AI take over the world instead of humans, whatever. Unfortunately, some of that evil AI hype, right, fears of AI, is driving funding, because what if AI could wipe out the human race? Then sometimes we have the individuals, or sometimes government organizations or whatever. They now think, well, let’s fund some research, and the funding goes to anti-evil AI. The results of this work drive more hype, and I think this is actually a very unhealthy cycle that a small part of AI communities are getting into.
Unfortunately, I see a small group of people, with a clear financial incentive to drive the hype, because the hype drives funding to them. I’m actually very unhappy about this hype. I’m unhappy about it for a couple of reasons. First, I think that there is no clear path to how AI can become sentient. Part of me, I hope that there will be a technological breakthrough that enables AI to become sentient, but I just don’t see it happening. It might be that that breakthrough might happen in decades. It might happen in hundreds of years. Maybe it’ll happen thousands of years. I don’t know. I really don’t know.
The timing of technology breakthroughs is very hard to predict. I once made this analogy that worrying about evil AI killer robots today is a little bit like worrying about overpopulation on the planet Mars. I do hope that someday we’ll colonize Mars and maybe someday Mars will be overpopulated. And some will ask me “Andrew there are all these young, innocent children dying of pollution on Mars, how can you not care about them?” And my answer is “We haven’t landed on the planet yet, so I don’t know how to work productively on that problem.” If you ask me, do I support doing research on x, do I support research on almost any subject, I usually want to say yes, of course. Research on anti evil AI is a positive thing. But I do see that there’s a massive misallocation of sources. I think if there were two people in United States, maybe ten people in United States who were going anti evil A.I., it’s fine. The ten people working on over population of Mars is actually fine, form a committee, write some papers. But I do think that there is much too much investment in this right now, right? Sleep easy.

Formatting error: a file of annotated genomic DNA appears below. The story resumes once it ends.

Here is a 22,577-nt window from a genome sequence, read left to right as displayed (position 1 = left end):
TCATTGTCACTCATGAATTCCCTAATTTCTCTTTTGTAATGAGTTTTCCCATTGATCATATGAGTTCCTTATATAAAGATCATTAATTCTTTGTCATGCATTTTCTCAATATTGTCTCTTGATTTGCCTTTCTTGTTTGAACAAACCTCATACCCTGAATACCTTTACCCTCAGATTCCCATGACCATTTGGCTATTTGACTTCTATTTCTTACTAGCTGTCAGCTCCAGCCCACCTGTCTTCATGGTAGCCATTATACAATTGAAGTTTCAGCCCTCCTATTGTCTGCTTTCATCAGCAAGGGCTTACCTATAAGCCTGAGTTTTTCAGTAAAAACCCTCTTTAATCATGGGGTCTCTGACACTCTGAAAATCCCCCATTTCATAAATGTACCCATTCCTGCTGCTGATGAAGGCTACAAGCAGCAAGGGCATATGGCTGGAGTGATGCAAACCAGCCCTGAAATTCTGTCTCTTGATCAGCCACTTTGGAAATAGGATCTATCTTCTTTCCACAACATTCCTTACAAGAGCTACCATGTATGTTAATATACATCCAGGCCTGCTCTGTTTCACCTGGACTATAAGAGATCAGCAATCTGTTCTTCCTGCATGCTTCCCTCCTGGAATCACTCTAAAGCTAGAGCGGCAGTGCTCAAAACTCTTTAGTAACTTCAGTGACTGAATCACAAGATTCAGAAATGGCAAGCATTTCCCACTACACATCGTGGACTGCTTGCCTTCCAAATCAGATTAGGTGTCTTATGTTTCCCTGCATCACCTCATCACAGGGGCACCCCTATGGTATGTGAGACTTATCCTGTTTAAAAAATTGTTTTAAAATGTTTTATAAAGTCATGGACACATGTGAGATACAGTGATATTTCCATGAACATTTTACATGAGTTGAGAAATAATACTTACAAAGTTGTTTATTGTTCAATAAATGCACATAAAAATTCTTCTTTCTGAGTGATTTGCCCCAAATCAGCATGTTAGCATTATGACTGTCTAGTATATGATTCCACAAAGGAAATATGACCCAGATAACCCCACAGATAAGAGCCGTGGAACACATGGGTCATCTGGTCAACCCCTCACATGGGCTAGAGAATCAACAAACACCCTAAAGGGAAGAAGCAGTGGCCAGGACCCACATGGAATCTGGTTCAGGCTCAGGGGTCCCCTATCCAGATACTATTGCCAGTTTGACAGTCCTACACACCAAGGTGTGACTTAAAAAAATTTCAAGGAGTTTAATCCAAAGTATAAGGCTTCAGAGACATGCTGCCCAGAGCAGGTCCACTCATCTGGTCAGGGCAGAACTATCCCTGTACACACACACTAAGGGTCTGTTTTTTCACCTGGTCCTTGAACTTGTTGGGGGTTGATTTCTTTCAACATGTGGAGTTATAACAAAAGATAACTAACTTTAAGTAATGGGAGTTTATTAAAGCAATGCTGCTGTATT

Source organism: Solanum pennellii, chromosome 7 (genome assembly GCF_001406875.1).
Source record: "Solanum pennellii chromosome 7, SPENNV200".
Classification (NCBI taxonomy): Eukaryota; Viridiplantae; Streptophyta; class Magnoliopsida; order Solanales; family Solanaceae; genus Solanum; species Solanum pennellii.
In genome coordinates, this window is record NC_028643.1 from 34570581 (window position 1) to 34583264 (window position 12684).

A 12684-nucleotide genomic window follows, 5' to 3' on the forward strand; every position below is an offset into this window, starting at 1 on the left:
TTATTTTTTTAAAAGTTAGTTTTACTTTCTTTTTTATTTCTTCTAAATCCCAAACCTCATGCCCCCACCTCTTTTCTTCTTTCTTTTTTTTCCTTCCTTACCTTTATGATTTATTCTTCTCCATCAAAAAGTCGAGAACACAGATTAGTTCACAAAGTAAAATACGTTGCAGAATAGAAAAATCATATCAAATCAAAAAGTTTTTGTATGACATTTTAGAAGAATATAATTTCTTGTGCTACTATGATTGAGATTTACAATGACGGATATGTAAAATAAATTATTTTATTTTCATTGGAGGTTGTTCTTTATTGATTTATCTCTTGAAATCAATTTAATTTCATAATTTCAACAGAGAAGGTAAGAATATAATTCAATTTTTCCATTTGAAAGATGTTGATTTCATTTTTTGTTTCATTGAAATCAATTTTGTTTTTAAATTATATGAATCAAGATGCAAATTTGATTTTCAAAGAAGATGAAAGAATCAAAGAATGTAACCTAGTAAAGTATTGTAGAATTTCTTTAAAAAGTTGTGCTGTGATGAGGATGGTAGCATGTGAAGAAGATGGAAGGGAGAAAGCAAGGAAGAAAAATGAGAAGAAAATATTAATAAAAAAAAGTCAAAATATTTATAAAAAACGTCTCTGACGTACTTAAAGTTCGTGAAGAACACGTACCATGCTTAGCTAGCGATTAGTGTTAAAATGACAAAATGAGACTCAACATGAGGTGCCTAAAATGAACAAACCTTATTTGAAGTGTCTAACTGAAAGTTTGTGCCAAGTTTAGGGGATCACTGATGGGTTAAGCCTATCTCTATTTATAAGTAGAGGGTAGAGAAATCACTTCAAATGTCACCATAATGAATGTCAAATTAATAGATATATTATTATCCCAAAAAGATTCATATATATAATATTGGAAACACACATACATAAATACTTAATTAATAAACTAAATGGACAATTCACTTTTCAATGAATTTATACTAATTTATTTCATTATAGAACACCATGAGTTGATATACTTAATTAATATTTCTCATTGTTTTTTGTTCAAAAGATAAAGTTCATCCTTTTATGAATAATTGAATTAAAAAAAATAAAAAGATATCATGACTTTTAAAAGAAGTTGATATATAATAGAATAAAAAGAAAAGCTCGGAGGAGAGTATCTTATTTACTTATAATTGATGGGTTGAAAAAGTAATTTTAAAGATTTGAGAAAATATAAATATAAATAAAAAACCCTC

Societal Impact of AI
Quite a lot of you asked about the societal impact, which what I found is varying. The other thing I worry about is this evil AI hype being used to whitewash a much more serious issue, which is job displacement. I know a lot of leaders in machine learning. I talk to them about their project. There’s so many jobs that are squarely in the cross hairs of my friends’ projects, and the people doing those jobs, frankly, they just don’t know. In Silicon Valley, we’re being responsible for creating tremendous wealth, but part of me feels like we need to be responsible as well for owning up to the problems we cause and I think job displacement is the next big one. We shouldn’t whitewash this issue by pretending that there’s some other futuristic fear, to fearmonger about and try to solve that by ignoring the real problem.
AI Product Management
The last thing I want to talk about is, AI product management. AI is evolving rapidly, super exciting, they’re just opportunities left and right, but I want to share with you some of the challenges I see as well. Some of the things we’re working are at the bleeding edge, I feel like our own thinking is not yet mature, but that you’ll run into if you try to incorporate AI into business. AI Product Management. Maybe many of you know what a PM is, but let me just draw for you a Venn diagram. That’s my simple model of how PMs and engineers should work together.